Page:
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Shows & Panels
Would furloughs slow recession recovery?
Thursday - 1/31/2013, 2:00am EST
The looming possibility of a 22-day government furlough from April to September has a lot of feds up in arms. Scared too. A 20 percent pay cut will do that.
But lots of politicians, private citizens and communities have a major stake in this childish, but deadly serious, game of political chicken. At worst it could slam the stock market and cut revenue for struggling state and local governments.
Furloughing people one day per week (the plan in Defense and many other agencies) would probably make it impossible for most of them (depending on state laws) to collect unemployment benefits. Some people can live with the loss of one day's pay per week. For others it would be a major hardship and the ripple effect of belt-tightening would be hard on many communities. That's especially true for the metro Washington area, which has weathered the recession better than most places because of the large number of federal workers, military personnel, contractors and others in service to the federal family. It would also have an impact on many smaller towns, in Texas, South Carolina, Alabama, Utah, California, Kentucky, Nebraska, Colorado, Pennsylvania, Maryland, Virginia, Ohio, West Virginia, Illinois and Massachusetts that have large numbers of civilian feds and military personnel at Army, Air Force and Navy bases.
In fact, hundreds of communities in most states would lose valuable tax revenue that would quickly trickle down to all parts of the local economy. In many parts of the country, Defense and the IRS are major, if not primary, local employers that drive the local economic engine.
The situation is even more grim because in past shutdowns — like the 1995-96 event — Congress voted to compensate employees for the time they were furloughed through no fault of their own. This time, given the mood of Congress, a furlough may be just that. It could easily be a true furlough: Time off that will never be reimbursed.
Much of the media has covered the possibility of furloughs and shutdowns as if it were a sports event: Democrats vs. Republicans. White House vs. House GOP. We haven't.
It may be another Washington "game" to some commentators, but this is true hardball for feds.
While it's an exaggeration to say that government workers are in a total panic mode or that work has come to a standstill (come on!), it is true that people are worried and getting more so each day Congress dawdles. Some comments:
- "Anyone care to guess where that money will ultimately be removed from the economy? If you guessed disposable income, retirement contributions (TSP) and charitable contributions (CFC), you would be correct. Who will be hurt as a result of this policy? The local economies, the employees themselves and anyone relying on charity. Expect significantly longer delays in getting anything out of the federal service (because the workload won't decrease) while the rate of retirements will go up (those who were hanging on, waiting to get a better high-three/high-five will give up and go. This assertion ignores the decreased payments in taxes, the impact on leave (sick and annual and people already in a "use-or-lose" status.) Roll in comp time and it's going to get ugly, really fast." — Just Me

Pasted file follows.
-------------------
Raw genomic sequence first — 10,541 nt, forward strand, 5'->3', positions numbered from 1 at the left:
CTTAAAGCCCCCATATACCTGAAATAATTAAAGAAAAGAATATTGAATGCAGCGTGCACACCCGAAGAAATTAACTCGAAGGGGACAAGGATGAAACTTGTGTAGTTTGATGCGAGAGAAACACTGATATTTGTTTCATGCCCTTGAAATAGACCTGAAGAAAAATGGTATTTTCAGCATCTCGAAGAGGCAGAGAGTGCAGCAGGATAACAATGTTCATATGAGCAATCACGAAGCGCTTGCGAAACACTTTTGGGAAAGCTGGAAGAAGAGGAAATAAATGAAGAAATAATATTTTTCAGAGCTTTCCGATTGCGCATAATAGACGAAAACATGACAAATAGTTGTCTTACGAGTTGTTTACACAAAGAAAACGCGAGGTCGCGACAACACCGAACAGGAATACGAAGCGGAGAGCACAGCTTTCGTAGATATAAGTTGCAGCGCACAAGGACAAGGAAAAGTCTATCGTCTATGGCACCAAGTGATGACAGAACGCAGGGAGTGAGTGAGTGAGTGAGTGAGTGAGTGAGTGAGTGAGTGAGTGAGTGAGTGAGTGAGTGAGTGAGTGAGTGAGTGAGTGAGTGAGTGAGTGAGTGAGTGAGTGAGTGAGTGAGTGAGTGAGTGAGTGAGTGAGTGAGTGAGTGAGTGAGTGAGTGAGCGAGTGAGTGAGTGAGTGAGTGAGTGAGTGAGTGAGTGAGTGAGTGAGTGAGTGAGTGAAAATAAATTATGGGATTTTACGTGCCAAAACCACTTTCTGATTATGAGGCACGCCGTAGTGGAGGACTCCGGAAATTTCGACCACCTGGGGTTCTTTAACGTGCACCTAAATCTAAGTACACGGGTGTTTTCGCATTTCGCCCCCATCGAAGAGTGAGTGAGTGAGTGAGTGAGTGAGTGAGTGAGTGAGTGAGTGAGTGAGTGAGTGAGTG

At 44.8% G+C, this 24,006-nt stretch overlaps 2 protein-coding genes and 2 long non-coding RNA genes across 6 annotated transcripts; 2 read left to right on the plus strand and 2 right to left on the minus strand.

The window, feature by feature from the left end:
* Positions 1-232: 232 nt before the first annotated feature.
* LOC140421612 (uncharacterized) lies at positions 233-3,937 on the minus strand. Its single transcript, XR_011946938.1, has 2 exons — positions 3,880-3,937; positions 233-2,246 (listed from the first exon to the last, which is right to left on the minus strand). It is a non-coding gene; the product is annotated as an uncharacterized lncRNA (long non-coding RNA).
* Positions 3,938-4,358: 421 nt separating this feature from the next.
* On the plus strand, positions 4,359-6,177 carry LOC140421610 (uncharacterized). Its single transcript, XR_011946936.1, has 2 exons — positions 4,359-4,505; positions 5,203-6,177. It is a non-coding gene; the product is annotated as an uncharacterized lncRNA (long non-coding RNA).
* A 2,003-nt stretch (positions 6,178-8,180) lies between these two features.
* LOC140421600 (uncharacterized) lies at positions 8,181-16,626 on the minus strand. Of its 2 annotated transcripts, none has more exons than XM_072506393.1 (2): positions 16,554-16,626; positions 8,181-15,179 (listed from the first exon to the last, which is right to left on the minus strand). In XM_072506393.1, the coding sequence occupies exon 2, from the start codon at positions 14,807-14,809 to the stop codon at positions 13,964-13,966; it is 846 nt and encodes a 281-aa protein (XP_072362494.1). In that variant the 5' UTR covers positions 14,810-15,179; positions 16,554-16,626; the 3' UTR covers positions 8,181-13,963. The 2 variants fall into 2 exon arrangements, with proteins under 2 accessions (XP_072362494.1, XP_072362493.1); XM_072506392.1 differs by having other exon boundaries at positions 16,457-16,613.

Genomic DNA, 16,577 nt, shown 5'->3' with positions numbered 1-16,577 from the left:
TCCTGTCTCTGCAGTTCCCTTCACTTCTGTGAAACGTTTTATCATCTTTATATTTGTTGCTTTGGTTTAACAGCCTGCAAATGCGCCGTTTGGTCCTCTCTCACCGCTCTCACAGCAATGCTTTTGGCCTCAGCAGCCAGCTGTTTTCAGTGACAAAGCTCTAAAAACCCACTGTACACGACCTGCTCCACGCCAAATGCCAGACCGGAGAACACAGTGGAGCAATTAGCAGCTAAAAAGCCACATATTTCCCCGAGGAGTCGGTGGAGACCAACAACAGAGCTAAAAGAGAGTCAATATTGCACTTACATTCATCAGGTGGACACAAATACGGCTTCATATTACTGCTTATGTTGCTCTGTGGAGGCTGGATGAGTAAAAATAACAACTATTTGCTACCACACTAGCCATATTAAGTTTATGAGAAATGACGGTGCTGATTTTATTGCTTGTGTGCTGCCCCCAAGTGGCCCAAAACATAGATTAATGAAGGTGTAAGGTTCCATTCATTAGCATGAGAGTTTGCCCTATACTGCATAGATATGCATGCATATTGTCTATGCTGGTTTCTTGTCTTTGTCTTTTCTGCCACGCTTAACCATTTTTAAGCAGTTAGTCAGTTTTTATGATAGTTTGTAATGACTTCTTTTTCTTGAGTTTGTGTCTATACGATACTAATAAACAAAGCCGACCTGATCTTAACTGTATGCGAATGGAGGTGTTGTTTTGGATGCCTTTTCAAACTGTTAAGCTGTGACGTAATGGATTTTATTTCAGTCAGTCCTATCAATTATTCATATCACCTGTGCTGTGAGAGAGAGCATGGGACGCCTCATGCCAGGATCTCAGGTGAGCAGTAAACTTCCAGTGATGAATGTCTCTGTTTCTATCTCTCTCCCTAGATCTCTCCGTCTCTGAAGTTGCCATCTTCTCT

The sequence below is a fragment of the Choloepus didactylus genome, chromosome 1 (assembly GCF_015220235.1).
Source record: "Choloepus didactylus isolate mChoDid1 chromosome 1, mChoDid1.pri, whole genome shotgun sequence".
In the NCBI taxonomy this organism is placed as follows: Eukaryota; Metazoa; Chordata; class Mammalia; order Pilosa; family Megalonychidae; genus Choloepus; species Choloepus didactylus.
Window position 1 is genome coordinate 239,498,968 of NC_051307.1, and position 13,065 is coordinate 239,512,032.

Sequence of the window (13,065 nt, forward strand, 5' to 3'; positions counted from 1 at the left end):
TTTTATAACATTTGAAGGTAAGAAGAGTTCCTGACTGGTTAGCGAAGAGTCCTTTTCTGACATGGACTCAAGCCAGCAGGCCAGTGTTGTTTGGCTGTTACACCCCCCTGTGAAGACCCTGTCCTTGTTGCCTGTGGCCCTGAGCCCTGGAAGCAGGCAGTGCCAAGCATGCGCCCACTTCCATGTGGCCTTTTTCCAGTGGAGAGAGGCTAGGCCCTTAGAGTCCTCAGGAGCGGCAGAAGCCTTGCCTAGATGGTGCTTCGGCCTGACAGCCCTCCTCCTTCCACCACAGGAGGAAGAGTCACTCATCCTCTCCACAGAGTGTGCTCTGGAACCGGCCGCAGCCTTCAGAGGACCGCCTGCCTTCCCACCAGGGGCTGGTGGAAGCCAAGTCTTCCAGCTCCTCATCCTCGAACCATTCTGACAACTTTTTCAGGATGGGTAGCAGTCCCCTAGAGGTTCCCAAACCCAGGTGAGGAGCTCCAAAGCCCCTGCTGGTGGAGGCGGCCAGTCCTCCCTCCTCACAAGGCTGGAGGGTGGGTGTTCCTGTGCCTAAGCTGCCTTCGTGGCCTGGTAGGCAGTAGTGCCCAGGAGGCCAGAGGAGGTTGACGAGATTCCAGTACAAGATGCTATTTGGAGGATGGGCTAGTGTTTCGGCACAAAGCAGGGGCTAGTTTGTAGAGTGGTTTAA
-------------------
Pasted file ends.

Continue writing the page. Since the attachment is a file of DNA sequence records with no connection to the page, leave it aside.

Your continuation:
- "My wife and I have listened to your reports on Federal News Radio and WTOP for years with great interest. Now we need your help. My wife has been a federal employee for over 25 years in a variety of agencies. Currently, she is a civilian DOD employee at Ft. Meade. She has been told that she and all civilian DOD employees will be furloughed one day a week starting 3/1. That's a 20 percent pay cut.
"We are slashing our household budget and our daughter's college savings plan to the bone. This money is gone from the local economy. You know the number of local civilian DoD employees. Imagine the impact on the local economy.
"Why is this not bigger news? What can we do to spread the word? We have written our senators and representative. Do you have any information to share on possible outcomes?" — Tim H.
So what's the latest?
On yesterday's Your Turn radio show we got both inside- and outside-observer reports. Pat Niehaus, president of the Federal Managers Association, outlined the impact of furloughs and told what her front-line members are doing to prepare for it. Federal Times senior writers Sean Reilly and Stephen Losey looked at furloughs, sequestration from a reporter's perspective. To listen to the show, click here.